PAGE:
Casson and Oberholtzer have asked the Cook County Officers Electoral Board to declare her nominating petitions “to be insufficient and not in compliance with the laws” of Illinois, and to strike her name from the March 2020 primary ballot.
Casson said neither he nor Oberholtzer could “offer any particular insights into Ms. Golden’s decision to utilize another name on her nomination petitions.”
However, they noted Golden had in the past represented Burge and other Chicago Police officers accused of allegedly using torture-like techniques to extract criminal confessions from men, many of whom were later cleared of the crimes after spending years in prison.
“Without commenting either way on the merits of the defense of those individuals, one who chooses to run for public office ought not hide from the public by assuming another name solely to avoid those perceptions, whether negative or not,” Casson said.
Golden’s choice to submit nominating petitions using her maiden name – a traditionally Irish surname -also carries an echo of the tactic employed by other judicial candidates.
In 2012, attorney Philip Spiwak changed his name from his former eastern European-sounding name to Shannon O’Malley, two years after losing election for a judgeship in Will County, as a Republican.
When he sought office in 2018, O’Malley ran as a Democrat.
Observers at the time noted O’Malley’s name and partisan affiliation changes appeared to be purely designed to boost his electoral prospects. For instance, in an article published by NBC News, Dick Simpson, a political science professor at the University of Illinois at Chicago, said candidates with names that sound Irish – and particularly female Irish-sounding names – can enjoy a 5-10% bump in their vote totals in judicial races in Cook County.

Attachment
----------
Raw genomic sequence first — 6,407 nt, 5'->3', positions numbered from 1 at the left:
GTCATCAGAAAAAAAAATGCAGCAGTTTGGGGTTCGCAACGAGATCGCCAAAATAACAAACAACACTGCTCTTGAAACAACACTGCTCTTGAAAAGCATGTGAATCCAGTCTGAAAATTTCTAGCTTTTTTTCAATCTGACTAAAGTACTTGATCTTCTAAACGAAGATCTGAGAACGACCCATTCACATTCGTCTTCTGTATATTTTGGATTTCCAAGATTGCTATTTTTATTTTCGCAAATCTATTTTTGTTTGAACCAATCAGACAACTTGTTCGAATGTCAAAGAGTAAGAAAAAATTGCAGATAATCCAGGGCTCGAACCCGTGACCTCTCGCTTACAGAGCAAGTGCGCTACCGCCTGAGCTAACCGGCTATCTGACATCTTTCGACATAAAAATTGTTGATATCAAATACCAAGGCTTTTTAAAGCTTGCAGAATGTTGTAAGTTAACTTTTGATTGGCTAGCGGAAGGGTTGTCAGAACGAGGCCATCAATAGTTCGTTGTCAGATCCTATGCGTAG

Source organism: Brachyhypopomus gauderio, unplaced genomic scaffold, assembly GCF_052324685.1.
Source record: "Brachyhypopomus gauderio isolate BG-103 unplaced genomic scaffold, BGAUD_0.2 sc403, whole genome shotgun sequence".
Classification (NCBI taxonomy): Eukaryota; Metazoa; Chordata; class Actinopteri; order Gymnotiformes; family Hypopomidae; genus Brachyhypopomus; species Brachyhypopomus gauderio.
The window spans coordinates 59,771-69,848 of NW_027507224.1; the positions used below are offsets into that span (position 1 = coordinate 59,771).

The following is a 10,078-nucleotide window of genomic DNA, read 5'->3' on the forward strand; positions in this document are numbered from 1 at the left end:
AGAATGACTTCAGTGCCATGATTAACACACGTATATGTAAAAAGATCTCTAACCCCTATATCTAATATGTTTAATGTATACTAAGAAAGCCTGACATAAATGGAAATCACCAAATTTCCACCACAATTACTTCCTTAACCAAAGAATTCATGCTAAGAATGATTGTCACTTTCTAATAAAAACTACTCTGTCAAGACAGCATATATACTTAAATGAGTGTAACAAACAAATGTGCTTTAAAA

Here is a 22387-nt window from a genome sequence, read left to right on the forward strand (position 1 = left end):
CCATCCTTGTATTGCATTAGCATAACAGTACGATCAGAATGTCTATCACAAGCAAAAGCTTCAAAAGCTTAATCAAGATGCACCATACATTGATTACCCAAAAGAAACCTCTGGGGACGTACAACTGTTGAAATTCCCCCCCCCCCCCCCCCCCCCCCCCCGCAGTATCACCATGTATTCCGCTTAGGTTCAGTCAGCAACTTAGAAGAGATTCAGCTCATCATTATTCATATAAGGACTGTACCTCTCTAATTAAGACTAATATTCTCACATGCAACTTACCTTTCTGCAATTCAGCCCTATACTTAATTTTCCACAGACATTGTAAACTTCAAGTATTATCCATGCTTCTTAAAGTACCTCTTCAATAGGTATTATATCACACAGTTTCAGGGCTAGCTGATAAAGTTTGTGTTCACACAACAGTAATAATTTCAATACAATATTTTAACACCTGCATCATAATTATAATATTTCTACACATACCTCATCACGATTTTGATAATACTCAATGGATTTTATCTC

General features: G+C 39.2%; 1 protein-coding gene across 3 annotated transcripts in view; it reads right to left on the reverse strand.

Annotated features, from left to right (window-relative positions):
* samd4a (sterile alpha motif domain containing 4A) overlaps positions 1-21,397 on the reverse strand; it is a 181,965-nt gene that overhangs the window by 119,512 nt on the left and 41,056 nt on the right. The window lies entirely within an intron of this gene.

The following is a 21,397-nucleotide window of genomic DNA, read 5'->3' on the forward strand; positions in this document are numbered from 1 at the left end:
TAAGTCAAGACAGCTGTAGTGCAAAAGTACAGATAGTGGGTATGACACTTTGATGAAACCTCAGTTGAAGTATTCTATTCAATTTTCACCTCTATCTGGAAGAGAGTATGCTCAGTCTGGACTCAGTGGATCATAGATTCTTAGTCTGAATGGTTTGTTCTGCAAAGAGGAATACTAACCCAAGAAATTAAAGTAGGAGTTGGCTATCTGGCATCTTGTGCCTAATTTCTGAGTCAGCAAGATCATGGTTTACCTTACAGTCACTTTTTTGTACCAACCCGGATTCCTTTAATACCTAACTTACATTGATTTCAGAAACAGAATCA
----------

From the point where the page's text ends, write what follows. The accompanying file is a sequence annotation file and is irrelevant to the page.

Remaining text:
O'Malley was ultimately elected, and serves as a judge in the Cook County Circuit Court's child protection division.
The tactic was nothing new, however, and was common enough, and successful enough, to force the state in 2007 to pass the law concerning name changes, referenced by Casson in Oberholtzer’s objection to Golden’s candidacy.
In comments to the Cook County Record, Casson said Oberholtzer filed her objection, in part, out of a desire to make sure voters know for whom they are voting.
“The statute makes clear that the candidate’s motivation is presumed to be illicit if not one of the recognized and accepted exceptions,” Casson said. “None of these exceptions appear to apply to Ms. Golden, therefore, it is assumed under the law that the reversion and use of the assumed name ‘Jamieson’ by Ms. Golden would be deceiving to the voter and undermine the electoral system, and particularly for judicial elections.
“… Ms. Oberholtzer feels that since candidates for judge must be licensed attorneys in the state of Illinois to obtain eligibility, they should not obfuscate their identities,” Casson continued. “This also allows the public to obtain the most information about the candidates without confusion.”